Medication Update

Abbott Diabetes Care recalled 359 lots of glucose test strips. You can check the lot numbers by visiting Abbott’s website:
http://www.precisionoptiuminfo.com

The lot numbers are on the bottom of the test strip box and on each foil-wrapped test strip packet.

These test strips may give falsely low readings. The strip is not absorbing enough blood to give you a true reading.  So you may think your blood glucose is fine when it is really too high. Or you may think your blood glucose is too low when it is really fine.

Abbott Diabetes Care will replace the strips at no charge. Call Abbott Diabetes Customer Care Service at 1-800-448-5234 to find out how to exchange the strips.

There is no problem with the meters. If you have questions or concerns you can contact the Food and Drug Administration (FDA) at 1-800-332-1088 or call Abbott Diabetes Care at the number above.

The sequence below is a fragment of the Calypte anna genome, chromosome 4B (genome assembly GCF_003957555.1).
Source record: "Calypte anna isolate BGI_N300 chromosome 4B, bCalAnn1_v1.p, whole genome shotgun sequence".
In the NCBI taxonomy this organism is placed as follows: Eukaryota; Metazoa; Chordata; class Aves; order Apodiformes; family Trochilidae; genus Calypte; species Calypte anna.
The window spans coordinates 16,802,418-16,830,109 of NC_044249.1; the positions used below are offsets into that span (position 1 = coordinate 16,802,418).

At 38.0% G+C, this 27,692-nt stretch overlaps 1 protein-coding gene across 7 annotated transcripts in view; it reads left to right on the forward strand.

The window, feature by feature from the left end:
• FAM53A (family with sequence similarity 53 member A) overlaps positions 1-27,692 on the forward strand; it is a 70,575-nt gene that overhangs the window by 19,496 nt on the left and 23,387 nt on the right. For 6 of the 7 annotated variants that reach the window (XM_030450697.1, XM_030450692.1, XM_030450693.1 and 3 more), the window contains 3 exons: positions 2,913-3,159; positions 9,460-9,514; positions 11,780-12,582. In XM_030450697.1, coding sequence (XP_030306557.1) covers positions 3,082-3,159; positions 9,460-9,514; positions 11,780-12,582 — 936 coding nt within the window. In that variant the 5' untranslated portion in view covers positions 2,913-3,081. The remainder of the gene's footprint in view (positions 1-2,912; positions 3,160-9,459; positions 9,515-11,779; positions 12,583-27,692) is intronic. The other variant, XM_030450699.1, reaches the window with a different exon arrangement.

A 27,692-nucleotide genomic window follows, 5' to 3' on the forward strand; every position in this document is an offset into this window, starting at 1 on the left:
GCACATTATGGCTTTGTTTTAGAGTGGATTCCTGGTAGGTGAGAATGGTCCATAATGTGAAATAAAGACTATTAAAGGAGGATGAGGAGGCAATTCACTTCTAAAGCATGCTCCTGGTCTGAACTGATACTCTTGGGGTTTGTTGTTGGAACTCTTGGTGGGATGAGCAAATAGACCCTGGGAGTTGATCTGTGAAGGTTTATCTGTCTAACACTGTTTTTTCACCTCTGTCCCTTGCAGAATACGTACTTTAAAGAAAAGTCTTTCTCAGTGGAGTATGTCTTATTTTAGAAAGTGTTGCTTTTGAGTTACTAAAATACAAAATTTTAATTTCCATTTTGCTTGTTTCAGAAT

Recipes To Try

Red Apple Spinach Salad
6 servings
Preparation 15 minutes

  • 1 pound fresh spinach, trimmed and cleaned
  • 1 un-peeled red apple
  • 3 slices bacon, fried crisp, crumbled
  • 1/4 c. frozen unsweetened orange juice concentrate, thawed
  • 1/3 c. light mayonnaise
  1. Dice apple.
  2. Mix orange juice and mayonnaise
  3. Mix apple and spinach
  4. Pour dressing over salad and top with crumbled bacon

Nutrition facts per serving:

Calories 98
Protein 3 grams
Carbohydrate 10 grams
Fiber 7 grams
Fat 5 grams
Calories from fat 46%
Cholesterol 7 mg
Sodium 212 mg

Southwest Chicken
4 servings

Preparation & cooking time 30 minutes.

  • 2 tablespoons margarine
  • 2 tablespoons water